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The Road To Weight Loss: Part Two

Updated on February 17, 2012

Now that you've read The Road To Weight Loss: Part One, and you've got all the ingredients to keep you fueled up and healthy, you need to get your body moving! Eating healthy is great, but diet alone will not get you down to your target weight. Part two is all about what you can do to get moving and lose the weight! The good news is that there are a lot of options for you, so you can find an activity that you love - and one that you'll stick to!

Cardiovascular Training

Whether it's running, biking, hiking, climbing or skiing, the idea is to get moving, get your heart rate pumping, and get sweating. How you do that is up to you! The best part about exercising is that you get choose an activity you really love, and that will help you stick to it.

Most gyms have a variety of machines available if you can't get outside, but I would recommend getting outdoors if you can, especially if you like running. Treadmills are great, but you really get the sense that you are propelling yourself forward when you run outside, both literally and figuratively. Being outside on a crisp summer morning, breathing in the fresh, clean air can really make you want to do good things for your body and mind.

As I said the main idea is to get moving, but if you simply hate cardio you want to get the best bang for you buck, right? Here's a list of cardio exercises and the approximate calories you'll burn per hour*

Elliptical Trainer - 665 calories per hour

Running (moderate pace) - 600 calories per hour

Cross-country Skiing - 600 calories per hour

Cycling (moderate pace) - 600 calories per hour

Soccer - 550 calories per hour

Hiking (cross-country) - 450 calories per hour

Down Hill Skiing - 450 calories per hour

Dancing (general) - 335 calories per hour

*based on a 160 lb woman

Strength Training

It's crucial that you combine cardiovascular training with some kind of strength training - you'll see the fastest and best results this way.

Strength training includes a wide variety of activities that will increase your muscle mass and in turn help you burn more calories. The most common and one of the best ways of doing this is through circuit training.

What is circuit training?

Circuit training is not just lifting heavy weights. A circuit would include two or three sets of a series of exercises, both resistance training exercises and aerobic exercises, and a predetermined number of repetitions for each set. Here is an example of a circuit:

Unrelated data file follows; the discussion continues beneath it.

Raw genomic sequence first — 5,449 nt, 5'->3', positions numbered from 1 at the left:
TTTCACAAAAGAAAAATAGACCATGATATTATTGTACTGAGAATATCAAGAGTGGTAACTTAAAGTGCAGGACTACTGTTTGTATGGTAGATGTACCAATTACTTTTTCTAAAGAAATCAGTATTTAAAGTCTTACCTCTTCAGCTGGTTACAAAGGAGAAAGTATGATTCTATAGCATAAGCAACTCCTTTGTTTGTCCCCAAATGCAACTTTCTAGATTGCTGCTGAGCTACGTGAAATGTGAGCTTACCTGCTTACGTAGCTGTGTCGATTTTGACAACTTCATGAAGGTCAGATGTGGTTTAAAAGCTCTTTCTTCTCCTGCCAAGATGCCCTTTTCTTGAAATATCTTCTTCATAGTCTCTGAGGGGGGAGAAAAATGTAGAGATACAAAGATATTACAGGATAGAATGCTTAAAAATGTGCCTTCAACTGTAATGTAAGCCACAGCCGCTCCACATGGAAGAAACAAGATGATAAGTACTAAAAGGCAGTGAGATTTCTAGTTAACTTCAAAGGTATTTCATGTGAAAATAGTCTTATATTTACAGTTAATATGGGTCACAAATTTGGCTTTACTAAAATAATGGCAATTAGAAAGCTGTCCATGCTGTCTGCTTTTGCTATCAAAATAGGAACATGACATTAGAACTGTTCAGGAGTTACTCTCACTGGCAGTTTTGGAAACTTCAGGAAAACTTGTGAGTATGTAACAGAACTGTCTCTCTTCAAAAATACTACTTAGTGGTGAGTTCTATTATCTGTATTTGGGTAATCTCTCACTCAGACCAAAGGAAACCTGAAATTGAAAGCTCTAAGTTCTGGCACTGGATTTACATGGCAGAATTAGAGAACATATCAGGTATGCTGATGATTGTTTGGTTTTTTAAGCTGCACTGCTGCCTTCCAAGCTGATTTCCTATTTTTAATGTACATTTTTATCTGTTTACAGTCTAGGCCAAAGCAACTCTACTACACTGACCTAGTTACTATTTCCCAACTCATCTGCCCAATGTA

Circuit 1, 3 sets:

Chest press 12-15 reps

Jump rope 1 minute

Bicep curls 12-15 reps

Exercise bike 1 minute

Lateral raises 12-15 reps

Circuit 2, 3 sets:

Squats 12-15 reps

Jump rope 1 minute

Lunges 12-15 reps

Squat jumps 1 minute (if you can!)

Burpees 12-15 reps


The nice thing about circuit training is that you have the freedom to choose whatever exercises you like. Lunges and squats are superb however and there are many variations to those exercises so try to incorporate those into your strength training workouts.

Core strength is also extremely important and there are many ways to achieve core strength. Planks are probably one of the best ways to strengthen your core. Another option would be something like Pilates - a class or two a week will certainly leave you with a feeling that you've worked your core considerably!

Hate lifting weights? Hate using those clunky machines at the gym? Don't worry, there is another way!

I started using resistance bands a few years ago for two reasons: one, I hated lifting weights. Two, I could use resistance bands in the comfort of my own home.

Resistance bands are kind of like big elastic bands. They come in many different shapes, colours, sizes, and resistance levels. Some have handles, some are simply a long band.

If you hate training at the gym, this might be a good way for you to get your strength training in. There are a ton of resistance band exercises available on the web, and the possibilities are endless.


Yoga is a great way to gain strength, dexterity, and inner peace. I started my own weight loss adventure by doing a lot of cardio and weight lifting, and while I did see results, I despised weight lifting. I wanted to find a way to capture the same forward moving, inspiring feeling I had when I was running in my strength training workout, and weight lifting simply was not giving me that feeling.

I started doing Yoga once a week, but fell in love with it so rapidly that it quickly took over my weight lifting routine. Not only did I get the same "good ache" that I used to get from lifting weights but I felt like I was also increasing my flexibility and dexterity. I also found some inner strength that I had no idea existed within me.

I now practice Yoga in the comfort of my own home, but if you are starting out I strongly recommend taking several beginner Yoga classes. Hatha Yoga is a great place to start. It's important to find and purchase a good quality Yoga mat. There are tons out there, made with varying materials and with a few different thicknesses to choose from, but don't let that overwhelm you. Pick one that suits your needs (ask the store clerk for more information) but the most important quality you are looking for in a mat is stickiness. You don't want your hands to slip out from under you while you are practicing your downward facing dog - believe me.

Remember, when you're on the road to weight loss, like any road there will be a lot of bumps and road blocks along the way. Just keep going, remember why you are on the road, and you'll eventually reach your destination - just keep moving.

"The miracle isn't that I finished. The miracle is that I had the courage to start."
- John Bingham


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